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Hard law is a term used to describe a particular type of foundational legal authority, particularly in international law. It can be best understood in comparison to its counterpart, soft law. Binding and enforceable legal documents, such as signed international treatises and U.N. resolutions, are hard law. Non-binding declarations and guidelines that simply state a general philosophy and are unenforceable except in the court of general opinion are soft law.
International law is a unique legal forum. Between sovereign countries there is no governing body that can demand comportment with a certain law of the land as a matter of course. Nations have to come to an agreement between themselves regarding the law they will follow in their relations with one another. These agreements, often known as treatises or resolutions, are negotiated and signed by appropriate political authorities and become the instruments of international law. The international community has established adjudicating bodies, such as the U.N. and the World Court, whose business it is to make sure countries comply with their international treatises or risk being ostracized by the rest of the world.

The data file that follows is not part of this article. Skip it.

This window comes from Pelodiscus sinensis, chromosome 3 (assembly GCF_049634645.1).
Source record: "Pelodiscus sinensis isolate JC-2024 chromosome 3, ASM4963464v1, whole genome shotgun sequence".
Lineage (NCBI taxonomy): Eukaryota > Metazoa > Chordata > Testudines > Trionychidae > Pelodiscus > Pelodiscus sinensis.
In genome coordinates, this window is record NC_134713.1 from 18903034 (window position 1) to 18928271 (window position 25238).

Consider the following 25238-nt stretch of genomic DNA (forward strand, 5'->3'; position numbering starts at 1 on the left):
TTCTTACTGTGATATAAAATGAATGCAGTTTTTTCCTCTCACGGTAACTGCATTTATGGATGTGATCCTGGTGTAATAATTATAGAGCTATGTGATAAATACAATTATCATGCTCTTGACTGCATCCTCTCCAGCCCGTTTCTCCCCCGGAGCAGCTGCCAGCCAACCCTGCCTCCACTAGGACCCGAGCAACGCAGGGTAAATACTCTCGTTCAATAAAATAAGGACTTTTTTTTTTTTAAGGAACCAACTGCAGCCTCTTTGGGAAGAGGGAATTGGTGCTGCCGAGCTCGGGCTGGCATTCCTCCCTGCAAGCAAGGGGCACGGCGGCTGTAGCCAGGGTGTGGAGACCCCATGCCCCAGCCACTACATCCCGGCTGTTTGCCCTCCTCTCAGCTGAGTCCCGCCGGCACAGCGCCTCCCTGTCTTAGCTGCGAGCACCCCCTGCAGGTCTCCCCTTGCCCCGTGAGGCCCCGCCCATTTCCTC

The nations of the world distinguish between signed treatises and gestures of goodwill. A signed treaty is a hard law. It will survive a country’s changing political administrations until the country withdraws from the treaty. Enforceability is a key feature of a binding hard law instrument, as it will spell out the penalties to be assessed if a party reneges on its obligations. Statements of solidarity and gestures of goodwill express a country’s philosophy, but nothing stops the country from going in a different direction if the political winds change.
Perhaps the best example of the hard and soft law dichotomy in action is the international law that governs the European Union. As a community of sovereign nations, member countries have to be diligent in the definition of their official obligations. The cooperative environment promoted by the union, however, has seen the development of soft law rules of conduct and general principals that are an expression of an increased congeniality amongst nations. Some scholars cast a specious eye on this development because soft law lacks the important features of hard law, such as assumed obligation, enforceability, uniformity, and the ability to adjudicate the issue in court. Some feel it is best to keep a country’s obligations restricted to the hard law that the country has officially ratified.
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